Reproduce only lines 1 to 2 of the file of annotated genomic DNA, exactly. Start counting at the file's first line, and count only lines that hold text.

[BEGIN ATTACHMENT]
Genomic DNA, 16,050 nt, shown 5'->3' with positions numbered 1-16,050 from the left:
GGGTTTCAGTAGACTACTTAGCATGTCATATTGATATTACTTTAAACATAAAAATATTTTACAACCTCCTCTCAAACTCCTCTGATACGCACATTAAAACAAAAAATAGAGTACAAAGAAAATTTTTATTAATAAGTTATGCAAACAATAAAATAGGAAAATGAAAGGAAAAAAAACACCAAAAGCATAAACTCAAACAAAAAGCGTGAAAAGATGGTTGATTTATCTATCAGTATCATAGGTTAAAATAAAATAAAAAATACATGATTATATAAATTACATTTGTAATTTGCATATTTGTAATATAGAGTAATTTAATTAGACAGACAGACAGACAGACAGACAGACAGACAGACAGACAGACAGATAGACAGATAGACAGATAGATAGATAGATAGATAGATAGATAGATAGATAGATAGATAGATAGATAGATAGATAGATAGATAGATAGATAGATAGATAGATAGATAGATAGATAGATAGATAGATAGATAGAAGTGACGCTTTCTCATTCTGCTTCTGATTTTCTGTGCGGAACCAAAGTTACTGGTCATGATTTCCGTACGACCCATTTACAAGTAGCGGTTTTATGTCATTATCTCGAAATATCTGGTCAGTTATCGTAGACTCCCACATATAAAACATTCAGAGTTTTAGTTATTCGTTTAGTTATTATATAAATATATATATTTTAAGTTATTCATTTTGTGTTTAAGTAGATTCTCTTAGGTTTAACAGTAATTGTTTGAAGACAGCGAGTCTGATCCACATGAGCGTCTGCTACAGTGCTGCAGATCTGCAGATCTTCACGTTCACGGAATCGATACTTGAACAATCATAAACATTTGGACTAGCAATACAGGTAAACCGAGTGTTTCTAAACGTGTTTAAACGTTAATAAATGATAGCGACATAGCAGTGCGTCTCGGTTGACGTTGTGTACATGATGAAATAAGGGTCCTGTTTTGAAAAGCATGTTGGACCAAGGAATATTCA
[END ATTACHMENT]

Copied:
Genomic DNA, 16,050 nt, shown 5'->3' with positions numbered 1-16,050 from the left:
GGGTTTCAGTAGACTACTTAGCATGTCATATTGATATTACTTTAAACATAAAAATATTTTACAACCTCCTCTCAAACTCCTCTGATACGCACATTAAAACAAAAAATAGAGTACAAAGAAAATTTTTATTAATAAGTTATGCAAACAATAAAATAGGAAAATGAAAGGAAAAAAAACACCAAAAGCATAAACTCAAACAAAAAGCGTGAAAAGATGGTTGATTTATCTATCAGTATCATAGGTTAAAATAAAATAAAAAATACATGATTATATAAATTACATTTGTAATTTGCATATTTGTAATATAGAGTAATTTAATTAGACAGACAGACAGACAGACAGACAGACAGACAGACAGACAGACAGATAGACAGATAGACAGATAGATAGATAGATAGATAGATAGATAGATAGATAGATAGATAGATAGATAGATAGATAGATAGATAGATAGATAGATAGATAGATAGATAGATAGATAGATAGATAGATAGATAGAAGTGACGCTTTCTCATTCTGCTTCTGATTTTCTGTGCGGAACCAAAGTTACTGGTCATGATTTCCGTACGACCCATTTACAAGTAGCGGTTTTATGTCATTATCTCGAAATATCTGGTCAGTTATCGTAGACTCCCACATATAAAACATTCAGAGTTTTAGTTATTCGTTTAGTTATTATATAAATATATATATTTTAAGTTATTCATTTTGTGTTTAAGTAGATTCTCTTAGGTTTAACAGTAATTGTTTGAAGACAGCGAGTCTGATCCACATGAGCGTCTGCTACAGTGCTGCAGATCTGCAGATCTTCACGTTCACGGAATCGATACTTGAACAATCATAAACATTTGGACTAGCAATACAGGTAAACCGAGTGTTTCTAAACGTGTTTAAACGTTAATAAATGATAGCGACATAGCAGTGCGTCTCGGTTGACGTTGTGTACATGATGAAATAAGGGTCCTGTTTTGAAAAGCATGTTGGACCAAGGAATATTCA